Sprint prepaid brands Virgin Mobile and Boost Mobile will throttle the speeds of heavy data users to slower speeds starting in May, apparently the result of increased smartphone penetration and data usage in the brands.
América Móvil's U.S. MVNO TracFone Wireless brought some clarity to its data throttling policies for its Straight Talk and Net10 brands, explaining that it will throttle subscribers down to 2G speeds after they use 2.5 GB of data.
América Móvil's U.S. MVNO TracFone Wireless and Walmart, which sells TracFone's Straight Talk brand, were sued in a proposed class action lawsuit in federal court in California, with the plaintiffs alleging that the companies falsely advertise Straight Talk as providing unlimited data service when the plans actually throttle users' speeds.
Apple is not throttling the speeds of iPhone users on Verizon Wireless, AT&T Mobility and Sprint Nextel, according to an analysis by technology publication AnandTech. The analysis sharply disputes allegations from iOS developer Joseph Brown, operator of the website iTweakiOS, who claimed that Apple was doing so via code in its iOS operating system.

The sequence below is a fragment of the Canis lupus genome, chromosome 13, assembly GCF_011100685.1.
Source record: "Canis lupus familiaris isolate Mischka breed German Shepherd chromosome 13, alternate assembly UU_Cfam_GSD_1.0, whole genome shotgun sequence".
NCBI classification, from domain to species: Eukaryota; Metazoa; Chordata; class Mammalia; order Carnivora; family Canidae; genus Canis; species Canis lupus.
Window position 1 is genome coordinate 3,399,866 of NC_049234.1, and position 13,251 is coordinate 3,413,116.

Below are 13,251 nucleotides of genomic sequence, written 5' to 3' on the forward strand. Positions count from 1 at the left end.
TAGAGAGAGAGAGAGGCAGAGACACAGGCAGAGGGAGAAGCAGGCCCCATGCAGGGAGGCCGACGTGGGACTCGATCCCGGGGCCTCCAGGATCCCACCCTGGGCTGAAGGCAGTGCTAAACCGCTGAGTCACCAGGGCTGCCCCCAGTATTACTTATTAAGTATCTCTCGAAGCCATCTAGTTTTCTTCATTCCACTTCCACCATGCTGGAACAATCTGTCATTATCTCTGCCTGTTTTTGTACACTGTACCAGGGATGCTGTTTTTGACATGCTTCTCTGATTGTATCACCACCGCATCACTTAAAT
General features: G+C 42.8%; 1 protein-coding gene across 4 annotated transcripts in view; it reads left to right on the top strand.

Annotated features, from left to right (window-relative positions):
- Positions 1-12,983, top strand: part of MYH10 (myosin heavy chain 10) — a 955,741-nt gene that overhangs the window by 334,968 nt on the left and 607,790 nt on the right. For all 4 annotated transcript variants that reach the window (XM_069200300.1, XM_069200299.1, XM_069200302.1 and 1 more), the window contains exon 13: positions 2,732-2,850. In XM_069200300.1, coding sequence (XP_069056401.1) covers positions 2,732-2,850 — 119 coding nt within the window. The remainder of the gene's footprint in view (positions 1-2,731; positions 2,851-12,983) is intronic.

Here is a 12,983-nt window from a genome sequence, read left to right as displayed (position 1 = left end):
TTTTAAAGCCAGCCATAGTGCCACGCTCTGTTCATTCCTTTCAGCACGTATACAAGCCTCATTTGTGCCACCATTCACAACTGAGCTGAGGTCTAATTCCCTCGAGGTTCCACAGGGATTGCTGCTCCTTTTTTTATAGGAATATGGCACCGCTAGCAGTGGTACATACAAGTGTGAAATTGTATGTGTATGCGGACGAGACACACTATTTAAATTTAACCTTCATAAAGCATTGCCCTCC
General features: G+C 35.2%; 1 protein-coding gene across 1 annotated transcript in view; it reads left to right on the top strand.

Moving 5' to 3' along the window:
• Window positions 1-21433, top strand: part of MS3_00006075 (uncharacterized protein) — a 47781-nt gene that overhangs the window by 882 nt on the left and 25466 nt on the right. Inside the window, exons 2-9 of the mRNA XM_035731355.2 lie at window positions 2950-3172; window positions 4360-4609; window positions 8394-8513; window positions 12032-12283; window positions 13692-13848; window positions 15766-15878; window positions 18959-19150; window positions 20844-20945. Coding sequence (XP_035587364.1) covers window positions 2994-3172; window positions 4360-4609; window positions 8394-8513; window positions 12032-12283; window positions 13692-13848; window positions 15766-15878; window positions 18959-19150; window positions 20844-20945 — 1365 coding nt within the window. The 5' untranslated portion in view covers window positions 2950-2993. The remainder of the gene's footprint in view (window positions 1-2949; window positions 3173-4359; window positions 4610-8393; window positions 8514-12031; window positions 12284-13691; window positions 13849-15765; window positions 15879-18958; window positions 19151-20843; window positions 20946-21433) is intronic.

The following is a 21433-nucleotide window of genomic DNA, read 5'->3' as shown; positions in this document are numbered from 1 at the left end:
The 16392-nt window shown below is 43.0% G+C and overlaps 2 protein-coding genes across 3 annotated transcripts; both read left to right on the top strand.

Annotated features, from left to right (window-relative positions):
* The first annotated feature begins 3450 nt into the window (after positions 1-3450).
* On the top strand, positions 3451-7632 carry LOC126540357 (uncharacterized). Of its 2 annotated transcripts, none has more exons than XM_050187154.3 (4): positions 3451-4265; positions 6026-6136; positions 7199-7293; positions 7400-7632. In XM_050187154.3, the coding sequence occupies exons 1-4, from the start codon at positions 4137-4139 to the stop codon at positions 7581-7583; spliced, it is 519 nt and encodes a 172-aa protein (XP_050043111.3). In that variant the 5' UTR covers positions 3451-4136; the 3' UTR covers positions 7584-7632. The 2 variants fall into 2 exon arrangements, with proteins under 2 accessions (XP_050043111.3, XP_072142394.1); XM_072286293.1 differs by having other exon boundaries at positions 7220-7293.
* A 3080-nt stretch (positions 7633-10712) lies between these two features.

Apple has inserted code into its iOS operating system that limits the maximum data speeds iPhone and iPad customers can achieve on the networks of Verizon Wireless, AT&T Mobility and Sprint Nextel, according to an iOS developer. It does not appear that the code is affecting iPhones that work on T-Mobile US, which just started offering the iPhone in April.
Straight Talk, a prepaid wireless service from América Móvil's MVNO TracFone Wireless, took to its corporate blog to deny claims that it only offers users 1.5 GB of data per month.
TracFone's Straight Talk service provided a few more details on its newly launched Apple iPhone service. The company said that it does not limit subscribers' data usage at a specific threshold; instead, it evaluates customers' data intake on a case-by-case basis and will throttle the speeds of those users who the company deems to be consuming too much data.
Starting in January, Sprint Nextel's Boost Mobile prepaid brand will begin throttling customers' data speeds if they use more than 2.5 GB per month. The change mirrors one that Sprint put in place this year for its Virgin Mobile prepaid unit.
MetroPCS (NASDAQ:PCS) increased the price of its unlimited LTE smartphone data plan to $70 and will throttle the data speeds of its three other LTE pricing plans, a company spokesman confirmed.
AT&T Mobility (NYSE:T) wants to reach a quiet settlement with an iPhone customer who recently won a small claims court case against the carrier for throttling his data speed on an unlimited data